Back Arts Tuesday, March 19, 2019
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1h 8m Updated Toy Story 4 trailer, cast and release date: Everything we know about the Pixar sequel
The Independent
Tom Hanks, Tim Allen, and Joan Cusack will all return as the voices of Woody, Buzz, and Jessie
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1h 16m Boyfriend of Love Island star killed himself, coroner rules
The Guardian
Aaron Armstrong, 25, died just under three weeks after finding body of Sophie Gradon The boyfriend of Love Island star Sophie Gradon killed himself just weeks after he found her dead at her parents’ home, a coroner has ruled. Aaron Armstrong, 25, had taken cocaine and drunk alcohol before his death, the inquest found.
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1h 18m Toy Story 4 trailer teases emotional end to Woody and Buzz journey in Pixar sequel
The Independent
Tom Hanks' beloved sheriff and Bo Peep hit the road in what could well be the franchise's final chapter
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James Corden to host Tony Awards (again)1h 41m James Corden to host Tony Awards (again)
BBC
The British chat show host and actor first hosted the prestigious US theatre awards in 2016.
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2h Game of Thrones star Kit Harington sought therapy after Jon Snow death scene in season 5
The Independent
The actor said the year after the scene was broadcast 'wasn't a very good time' in his life
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2h Therapy on the couch, plus the London book fair – books podcast
The Guardian
On this week’s show, Claire and Sian meet up at London book fair to discuss the trends and biggest books announced for 2019 and 2020. Then they sit down with neuropsychologist AK Benjamin and novelist Anthony Good, who have written two very different books turning the tables on therapy. Benjamin’s genre-busting take on mental health, Let Me Not Be Mad, puts the author centre stage, while Good’s Kill [redacted] is a thriller in which a man grieving the murder of his wife attempts to justify his right to revenge through letters to his therapist.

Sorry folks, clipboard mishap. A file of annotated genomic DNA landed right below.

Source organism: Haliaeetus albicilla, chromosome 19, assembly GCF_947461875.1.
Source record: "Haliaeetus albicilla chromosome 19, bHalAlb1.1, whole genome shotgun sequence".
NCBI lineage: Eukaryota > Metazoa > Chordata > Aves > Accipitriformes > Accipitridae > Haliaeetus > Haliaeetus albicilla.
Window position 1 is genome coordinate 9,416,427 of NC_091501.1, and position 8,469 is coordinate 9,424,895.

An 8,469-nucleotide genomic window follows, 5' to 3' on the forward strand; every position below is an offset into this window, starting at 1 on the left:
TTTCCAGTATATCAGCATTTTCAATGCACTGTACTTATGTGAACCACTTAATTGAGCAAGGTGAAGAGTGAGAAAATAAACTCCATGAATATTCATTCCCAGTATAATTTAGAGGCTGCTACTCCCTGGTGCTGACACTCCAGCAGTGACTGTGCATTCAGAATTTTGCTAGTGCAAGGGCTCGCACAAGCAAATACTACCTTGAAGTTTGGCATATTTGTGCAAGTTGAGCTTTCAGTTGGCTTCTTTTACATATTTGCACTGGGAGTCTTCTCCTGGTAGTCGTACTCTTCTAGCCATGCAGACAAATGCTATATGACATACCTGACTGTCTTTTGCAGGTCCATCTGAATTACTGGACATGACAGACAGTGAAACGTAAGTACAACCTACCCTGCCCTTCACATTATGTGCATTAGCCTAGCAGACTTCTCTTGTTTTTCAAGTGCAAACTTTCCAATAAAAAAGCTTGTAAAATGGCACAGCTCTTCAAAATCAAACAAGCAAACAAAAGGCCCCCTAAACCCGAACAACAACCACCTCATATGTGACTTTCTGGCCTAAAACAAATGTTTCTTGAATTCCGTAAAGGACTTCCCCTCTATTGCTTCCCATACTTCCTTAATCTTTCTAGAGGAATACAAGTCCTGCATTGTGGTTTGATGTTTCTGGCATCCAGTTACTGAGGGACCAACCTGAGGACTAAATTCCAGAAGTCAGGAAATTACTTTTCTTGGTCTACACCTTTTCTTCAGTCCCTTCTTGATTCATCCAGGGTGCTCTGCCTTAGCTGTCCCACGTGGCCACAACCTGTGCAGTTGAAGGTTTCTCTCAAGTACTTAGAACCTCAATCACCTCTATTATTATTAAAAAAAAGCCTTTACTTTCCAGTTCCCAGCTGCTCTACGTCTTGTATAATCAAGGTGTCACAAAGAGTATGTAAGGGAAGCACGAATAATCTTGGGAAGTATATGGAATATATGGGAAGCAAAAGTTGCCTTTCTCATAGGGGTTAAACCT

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2h Leaving Neverland: Music video producer believes 'almost every word' in damning Michael Jackson documentary
The Independent
'If the Michael Jackson legend is destroyed by this, the person responsible is Michael Jackson,' says Rudi Dolezal
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3h Frozen musical based on Disney animated film to open on London's West End in 2020
The Independent
'Frozen' has been running on Broadway for a year and received three Tony award nominations
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3h National Portrait Gallery turns down £1m grant from Sackler family
The Guardian
Artists had asked gallery not to accept sum from family behind firm making opioid OxyContin The National Portrait Gallery has turned down a £1m grant from the multibillionaire Sackler family after an
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3h Once Upon a Time in Hollywood poster shows Margot Robbie as Sharon Tate in new Tarantino film